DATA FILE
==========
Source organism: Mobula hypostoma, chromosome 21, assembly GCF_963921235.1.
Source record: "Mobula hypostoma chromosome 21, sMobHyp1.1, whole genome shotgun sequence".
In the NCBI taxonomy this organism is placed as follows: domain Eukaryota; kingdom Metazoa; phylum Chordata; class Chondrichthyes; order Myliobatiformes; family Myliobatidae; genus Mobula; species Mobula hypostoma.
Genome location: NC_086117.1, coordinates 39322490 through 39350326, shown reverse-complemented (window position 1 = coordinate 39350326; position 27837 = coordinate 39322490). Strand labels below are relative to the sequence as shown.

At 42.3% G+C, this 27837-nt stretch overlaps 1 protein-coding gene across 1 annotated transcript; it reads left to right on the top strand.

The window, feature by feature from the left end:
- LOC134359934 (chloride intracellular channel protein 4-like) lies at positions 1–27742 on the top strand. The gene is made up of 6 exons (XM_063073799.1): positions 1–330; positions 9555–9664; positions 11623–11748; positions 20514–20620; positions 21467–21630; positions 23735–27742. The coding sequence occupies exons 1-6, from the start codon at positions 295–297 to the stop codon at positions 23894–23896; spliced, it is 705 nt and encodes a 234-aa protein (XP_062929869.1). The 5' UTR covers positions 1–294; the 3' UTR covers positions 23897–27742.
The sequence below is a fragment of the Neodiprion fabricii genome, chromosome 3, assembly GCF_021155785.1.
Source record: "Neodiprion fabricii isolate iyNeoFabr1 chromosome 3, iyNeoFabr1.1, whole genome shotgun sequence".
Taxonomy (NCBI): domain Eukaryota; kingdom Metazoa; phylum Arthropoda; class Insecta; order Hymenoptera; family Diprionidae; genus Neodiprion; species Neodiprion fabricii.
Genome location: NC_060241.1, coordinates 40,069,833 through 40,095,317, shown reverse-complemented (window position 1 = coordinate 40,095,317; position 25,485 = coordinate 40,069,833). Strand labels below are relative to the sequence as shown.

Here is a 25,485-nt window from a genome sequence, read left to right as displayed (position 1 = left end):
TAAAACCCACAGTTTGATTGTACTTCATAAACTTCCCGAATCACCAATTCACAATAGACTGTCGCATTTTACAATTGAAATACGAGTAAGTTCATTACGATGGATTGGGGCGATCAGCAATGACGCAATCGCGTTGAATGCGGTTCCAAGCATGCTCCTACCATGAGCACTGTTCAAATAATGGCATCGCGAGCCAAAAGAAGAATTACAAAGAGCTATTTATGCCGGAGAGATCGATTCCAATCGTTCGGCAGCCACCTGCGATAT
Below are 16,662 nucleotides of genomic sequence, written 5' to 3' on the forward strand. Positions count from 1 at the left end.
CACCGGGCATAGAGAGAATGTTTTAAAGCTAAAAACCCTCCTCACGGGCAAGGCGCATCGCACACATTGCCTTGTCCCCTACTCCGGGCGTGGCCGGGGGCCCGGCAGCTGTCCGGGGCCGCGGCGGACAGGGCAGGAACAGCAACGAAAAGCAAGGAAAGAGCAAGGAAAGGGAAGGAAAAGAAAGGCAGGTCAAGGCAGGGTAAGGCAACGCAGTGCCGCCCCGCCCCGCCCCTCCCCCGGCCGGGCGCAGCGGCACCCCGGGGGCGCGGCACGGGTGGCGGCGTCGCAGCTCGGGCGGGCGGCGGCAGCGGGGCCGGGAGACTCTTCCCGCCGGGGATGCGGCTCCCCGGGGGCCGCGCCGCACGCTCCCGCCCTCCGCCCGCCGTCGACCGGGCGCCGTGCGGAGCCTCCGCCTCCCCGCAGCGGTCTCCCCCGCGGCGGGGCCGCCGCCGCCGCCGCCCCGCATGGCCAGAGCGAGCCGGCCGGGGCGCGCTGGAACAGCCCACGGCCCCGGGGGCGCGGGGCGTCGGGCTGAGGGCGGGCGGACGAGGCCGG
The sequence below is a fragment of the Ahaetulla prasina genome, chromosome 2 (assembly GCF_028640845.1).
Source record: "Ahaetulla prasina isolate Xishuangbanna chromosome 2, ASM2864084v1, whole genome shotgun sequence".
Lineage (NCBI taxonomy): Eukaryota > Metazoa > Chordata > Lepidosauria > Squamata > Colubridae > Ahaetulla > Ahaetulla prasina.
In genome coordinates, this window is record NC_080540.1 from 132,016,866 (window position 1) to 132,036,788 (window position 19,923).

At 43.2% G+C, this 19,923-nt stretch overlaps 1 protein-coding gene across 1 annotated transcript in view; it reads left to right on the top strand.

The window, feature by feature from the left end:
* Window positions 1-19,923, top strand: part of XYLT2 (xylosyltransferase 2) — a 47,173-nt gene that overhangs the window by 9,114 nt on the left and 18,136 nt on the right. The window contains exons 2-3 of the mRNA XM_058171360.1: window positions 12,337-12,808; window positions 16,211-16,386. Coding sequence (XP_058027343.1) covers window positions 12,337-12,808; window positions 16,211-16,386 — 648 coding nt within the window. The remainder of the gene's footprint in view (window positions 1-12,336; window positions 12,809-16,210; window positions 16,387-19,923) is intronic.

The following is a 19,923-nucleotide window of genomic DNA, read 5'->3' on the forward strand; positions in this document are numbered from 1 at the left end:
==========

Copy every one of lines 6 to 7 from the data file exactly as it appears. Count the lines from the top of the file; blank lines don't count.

The window, feature by feature from the left end:
- LOC134359934 (chloride intracellular channel protein 4-like) lies at positions 1–27742 on the top strand. The gene is made up of 6 exons (XM_063073799.1): positions 1–330; positions 9555–9664; positions 11623–11748; positions 20514–20620; positions 21467–21630; positions 23735–27742. The coding sequence occupies exons 1-6, from the start codon at positions 295–297 to the stop codon at positions 23894–23896; spliced, it is 705 nt and encodes a 234-aa protein (XP_062929869.1). The 5' UTR covers positions 1–294; the 3' UTR covers positions 23897–27742.